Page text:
During the late nineteenth century, electrical entrepreneurs began to glut the direct-to-consumer medical market with a plethora of electrotherapy machines for curing deafness. They claimed their machines fostered a world of unbridled optimism for restoring bodies to health; in a few sessions, these machines could harness the power of electricity to jolt dead ears or apply a vibratory force to “break up” deposits in the ear. Although ear specialists—known as “aurists”—denounced such “cure all” treatments for deafness, electrical entrepreneurs made no demarcation between congenital and non-congenital cases of hearing loss, thus appealing to patient-consumers frustrated with traditional therapeutics. Electrotherapy devices also offered an effective but gentle remedy to those distrustful or skeptical of compressed powdered pills, nefarious nostrums, or other patented goods available for purchase. By the 1930s, a growing public awareness of medical fraud, combined with stricter federal regulation, led to the steady decline of electrotherapeutics usage in the home; while most mechanical deafness cures were dismissed by the American Medical Association and the Food & Drug Association as quackery in its finest forms, these devices highlight the fluid boundaries that existed between healthcare practices, and the many ways consumers attempted to regain control over their health. More broadly, these devices convey a broader historical context for understanding how and why deaf consumers attempted to cure or normalize their hearing loss.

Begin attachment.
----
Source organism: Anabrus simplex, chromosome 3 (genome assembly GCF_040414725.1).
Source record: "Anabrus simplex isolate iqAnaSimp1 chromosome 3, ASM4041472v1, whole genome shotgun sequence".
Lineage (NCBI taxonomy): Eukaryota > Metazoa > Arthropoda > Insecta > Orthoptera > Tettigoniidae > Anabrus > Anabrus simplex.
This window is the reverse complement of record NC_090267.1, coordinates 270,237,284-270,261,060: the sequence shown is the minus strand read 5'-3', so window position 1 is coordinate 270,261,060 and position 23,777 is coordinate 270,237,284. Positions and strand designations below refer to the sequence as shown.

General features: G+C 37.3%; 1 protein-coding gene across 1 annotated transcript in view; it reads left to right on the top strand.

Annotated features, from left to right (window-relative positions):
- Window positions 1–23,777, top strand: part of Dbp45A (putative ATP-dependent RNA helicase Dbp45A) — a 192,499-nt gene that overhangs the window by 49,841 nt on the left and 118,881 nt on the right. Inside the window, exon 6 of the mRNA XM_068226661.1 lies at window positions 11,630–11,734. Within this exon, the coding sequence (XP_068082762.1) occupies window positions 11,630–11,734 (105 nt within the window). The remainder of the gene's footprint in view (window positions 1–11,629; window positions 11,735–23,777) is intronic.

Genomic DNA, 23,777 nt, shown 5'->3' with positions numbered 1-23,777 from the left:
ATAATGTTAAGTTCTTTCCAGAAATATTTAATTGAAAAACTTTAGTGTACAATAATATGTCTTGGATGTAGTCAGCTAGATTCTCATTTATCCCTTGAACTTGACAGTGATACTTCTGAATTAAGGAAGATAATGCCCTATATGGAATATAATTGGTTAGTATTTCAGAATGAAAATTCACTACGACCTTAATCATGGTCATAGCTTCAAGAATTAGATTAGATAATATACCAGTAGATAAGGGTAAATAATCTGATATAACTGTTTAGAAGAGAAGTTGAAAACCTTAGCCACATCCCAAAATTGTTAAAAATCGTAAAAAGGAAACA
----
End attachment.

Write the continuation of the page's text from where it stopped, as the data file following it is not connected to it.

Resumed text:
"Mechanical Quackery: Electrical Cures for Deafness in the United States, 1880-1930"
Friday, October 19, 2018 - 3:35pm
Department of History
University of Delaware